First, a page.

"States Rate Septic Tanks as No. 2 Source of Groundwater Pollution
Small Flows Quarterly, Fall 2000, Page 4
In a recently published U.S. Environmental Protection Agency (EPA) report, 31 states listed septic systems as their second greatest potential source of groundwater contamination. Leaking underground storage tanks headed the list.
This document, the National Water Quality Inventory: 1998 Report to Congress, is the twelfth biennial report to Congress and the public about the quality of U.S. rivers, streams, lakes, ponds, reservoirs, wet-lands, estuaries, coastal waters, and groundwater. It was prepared under Section 305(b) of the Clean Water Act (CWA), which requires states and other jurisdictions to assess the health of their waters and the extent to which they meet state water quality standards and the basic goals of the CWA. This information is submitted to the EPA every two years and summarized in the biennial report to Congress.
States have not yet comprehensively assessed all of their waters, but this edition of the biennial report is based on the assessment of almost 25 percent of the nation's total river and stream miles; 40 percent of its lake, pond, and reservoir acres; and 30 percent of its estuarine square miles.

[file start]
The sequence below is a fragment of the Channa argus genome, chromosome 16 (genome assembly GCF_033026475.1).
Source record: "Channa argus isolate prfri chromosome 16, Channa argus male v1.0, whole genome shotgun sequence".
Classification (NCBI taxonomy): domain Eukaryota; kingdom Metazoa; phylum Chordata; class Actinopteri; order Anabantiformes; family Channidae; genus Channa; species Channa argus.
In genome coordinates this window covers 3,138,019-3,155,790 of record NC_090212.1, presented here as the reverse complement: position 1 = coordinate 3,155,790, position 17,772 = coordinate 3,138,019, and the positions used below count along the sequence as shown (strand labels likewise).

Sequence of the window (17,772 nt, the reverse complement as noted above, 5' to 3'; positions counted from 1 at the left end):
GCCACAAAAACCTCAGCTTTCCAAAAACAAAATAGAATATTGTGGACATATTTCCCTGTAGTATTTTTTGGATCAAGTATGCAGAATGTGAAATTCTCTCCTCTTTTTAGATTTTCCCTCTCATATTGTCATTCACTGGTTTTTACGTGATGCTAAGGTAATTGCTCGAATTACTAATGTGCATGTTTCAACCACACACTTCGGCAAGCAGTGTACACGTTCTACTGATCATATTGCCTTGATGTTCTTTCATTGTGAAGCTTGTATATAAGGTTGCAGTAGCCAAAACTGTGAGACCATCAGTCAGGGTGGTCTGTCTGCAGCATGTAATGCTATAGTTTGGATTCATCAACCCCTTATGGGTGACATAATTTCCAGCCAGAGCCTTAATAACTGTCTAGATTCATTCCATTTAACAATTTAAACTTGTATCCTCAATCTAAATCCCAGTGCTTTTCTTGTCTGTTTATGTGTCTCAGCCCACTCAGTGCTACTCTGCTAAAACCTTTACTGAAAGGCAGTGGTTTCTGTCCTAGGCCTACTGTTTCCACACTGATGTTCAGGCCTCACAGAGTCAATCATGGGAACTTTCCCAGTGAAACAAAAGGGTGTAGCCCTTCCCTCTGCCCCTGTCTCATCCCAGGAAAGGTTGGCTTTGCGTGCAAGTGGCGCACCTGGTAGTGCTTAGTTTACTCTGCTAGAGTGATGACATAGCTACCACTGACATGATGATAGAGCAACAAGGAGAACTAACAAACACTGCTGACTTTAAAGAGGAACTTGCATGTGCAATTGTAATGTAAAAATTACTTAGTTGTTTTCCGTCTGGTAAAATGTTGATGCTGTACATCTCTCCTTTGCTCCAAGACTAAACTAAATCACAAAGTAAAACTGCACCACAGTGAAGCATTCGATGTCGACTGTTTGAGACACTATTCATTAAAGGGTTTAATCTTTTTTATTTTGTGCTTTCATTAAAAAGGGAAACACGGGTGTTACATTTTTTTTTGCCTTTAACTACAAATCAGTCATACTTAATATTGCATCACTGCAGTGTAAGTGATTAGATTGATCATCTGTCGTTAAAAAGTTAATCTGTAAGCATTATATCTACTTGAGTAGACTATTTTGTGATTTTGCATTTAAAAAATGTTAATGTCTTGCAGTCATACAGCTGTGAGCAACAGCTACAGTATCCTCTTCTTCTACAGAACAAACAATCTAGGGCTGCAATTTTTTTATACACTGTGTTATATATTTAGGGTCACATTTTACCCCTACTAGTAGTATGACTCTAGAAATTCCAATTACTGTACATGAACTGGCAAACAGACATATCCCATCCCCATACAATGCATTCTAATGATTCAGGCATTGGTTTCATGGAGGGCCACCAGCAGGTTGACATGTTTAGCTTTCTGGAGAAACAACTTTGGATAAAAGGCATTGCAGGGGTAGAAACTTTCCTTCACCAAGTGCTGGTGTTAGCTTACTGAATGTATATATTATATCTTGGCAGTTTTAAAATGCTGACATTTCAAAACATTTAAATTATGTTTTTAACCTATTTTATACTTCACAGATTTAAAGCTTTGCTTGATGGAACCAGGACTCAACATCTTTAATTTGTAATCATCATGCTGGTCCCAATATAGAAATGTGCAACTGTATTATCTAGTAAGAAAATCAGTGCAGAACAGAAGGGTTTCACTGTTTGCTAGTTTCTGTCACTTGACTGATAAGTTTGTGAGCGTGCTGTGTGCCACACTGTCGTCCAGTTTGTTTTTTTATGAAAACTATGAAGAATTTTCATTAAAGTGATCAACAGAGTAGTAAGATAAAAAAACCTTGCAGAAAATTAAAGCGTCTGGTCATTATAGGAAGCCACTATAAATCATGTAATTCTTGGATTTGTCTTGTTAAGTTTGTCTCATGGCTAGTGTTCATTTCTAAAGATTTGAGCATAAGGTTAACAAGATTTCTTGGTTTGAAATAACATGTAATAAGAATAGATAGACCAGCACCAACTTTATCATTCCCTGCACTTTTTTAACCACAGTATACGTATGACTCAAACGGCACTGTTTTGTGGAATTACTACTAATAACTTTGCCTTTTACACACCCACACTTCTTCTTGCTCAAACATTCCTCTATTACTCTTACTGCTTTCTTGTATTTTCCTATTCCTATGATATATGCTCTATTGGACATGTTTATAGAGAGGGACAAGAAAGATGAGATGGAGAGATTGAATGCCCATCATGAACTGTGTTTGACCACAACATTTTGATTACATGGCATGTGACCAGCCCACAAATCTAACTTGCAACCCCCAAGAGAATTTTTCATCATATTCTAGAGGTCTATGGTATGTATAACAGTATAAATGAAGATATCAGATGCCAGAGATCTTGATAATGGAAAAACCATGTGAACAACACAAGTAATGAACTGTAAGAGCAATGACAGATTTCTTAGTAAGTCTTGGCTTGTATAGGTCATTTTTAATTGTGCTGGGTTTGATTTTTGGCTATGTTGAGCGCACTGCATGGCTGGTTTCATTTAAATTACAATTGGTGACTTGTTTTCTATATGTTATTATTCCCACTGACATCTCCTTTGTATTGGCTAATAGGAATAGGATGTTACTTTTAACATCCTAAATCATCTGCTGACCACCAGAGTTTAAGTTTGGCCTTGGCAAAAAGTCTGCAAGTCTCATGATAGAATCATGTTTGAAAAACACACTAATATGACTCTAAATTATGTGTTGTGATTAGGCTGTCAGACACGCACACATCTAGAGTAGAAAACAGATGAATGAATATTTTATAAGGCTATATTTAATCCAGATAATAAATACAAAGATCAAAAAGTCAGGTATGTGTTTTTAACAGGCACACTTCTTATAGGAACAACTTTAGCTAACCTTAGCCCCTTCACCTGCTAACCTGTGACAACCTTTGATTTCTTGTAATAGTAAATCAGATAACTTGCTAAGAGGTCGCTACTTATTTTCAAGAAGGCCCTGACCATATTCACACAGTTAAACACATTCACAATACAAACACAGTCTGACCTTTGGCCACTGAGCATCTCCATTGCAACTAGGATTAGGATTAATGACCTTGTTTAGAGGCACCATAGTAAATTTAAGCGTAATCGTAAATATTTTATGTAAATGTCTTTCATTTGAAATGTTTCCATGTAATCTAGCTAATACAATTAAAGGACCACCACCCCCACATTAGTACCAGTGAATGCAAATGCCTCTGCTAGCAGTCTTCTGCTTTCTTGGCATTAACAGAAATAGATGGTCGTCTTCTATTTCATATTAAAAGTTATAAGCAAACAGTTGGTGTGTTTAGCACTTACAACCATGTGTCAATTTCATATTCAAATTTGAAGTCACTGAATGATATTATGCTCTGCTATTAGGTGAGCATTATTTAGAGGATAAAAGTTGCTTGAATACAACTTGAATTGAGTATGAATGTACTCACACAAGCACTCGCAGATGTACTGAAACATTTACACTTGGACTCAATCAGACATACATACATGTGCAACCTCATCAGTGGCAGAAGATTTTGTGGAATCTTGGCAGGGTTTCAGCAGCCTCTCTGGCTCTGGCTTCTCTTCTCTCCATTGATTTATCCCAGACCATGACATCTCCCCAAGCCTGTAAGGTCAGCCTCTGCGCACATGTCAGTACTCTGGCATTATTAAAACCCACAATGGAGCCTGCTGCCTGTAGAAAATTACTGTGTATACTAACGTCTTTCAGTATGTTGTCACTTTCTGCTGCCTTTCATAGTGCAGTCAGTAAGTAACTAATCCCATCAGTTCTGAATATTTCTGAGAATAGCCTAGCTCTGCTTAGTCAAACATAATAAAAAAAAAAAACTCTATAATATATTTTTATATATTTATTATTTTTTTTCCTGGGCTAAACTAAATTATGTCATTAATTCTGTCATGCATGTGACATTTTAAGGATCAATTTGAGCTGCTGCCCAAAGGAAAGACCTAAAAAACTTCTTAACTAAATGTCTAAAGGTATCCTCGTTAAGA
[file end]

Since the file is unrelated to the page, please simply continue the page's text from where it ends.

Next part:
This 1998 report represents the second 305(b) cycle of data collection based on groundwater guidelines introduced to states as part of the 1996 305(b) reporting cycle. The chapter on groundwater is the result of data submitted by 37 states, three territories, four tribes, and the District of Columbia (all collectively referred to as states). States reported ground-water-monitoring data for a total of 146 aquifers or hydrogeologic sitings.
The report concluded that while the quality of U.S. groundwater is good and can support the many different uses of this resource, aquifers across the nation are showing measurable impacts from human activities. Monitoring has detected elevated levels of petroleum hydrocarbon compounds, volatile organic compounds, nitrates, pesticides, and metals. Improperly constructed and poorly maintained septic systems are believed to cause substantial and widespread nutrient and microbial contamination to groundwater.
The significance of this to the environment as a whole can be seen in the results of a U.S. Geological Survey study (cited in the report) that included at least 2 streams in each of 24 physiologic and climatic regions nationwide to investigate groundwater and surface water interactions. Based on daily stream flow values for the 30-year period 1961 to 1990, the analysis indicated that an average of 52 percent of all the streamflow in the U.S. was contributed by groundwater. This contribution ranged from 14 to 90 percent. Historically, surface water and groundwater have been treated as separate entities in the management of water resources.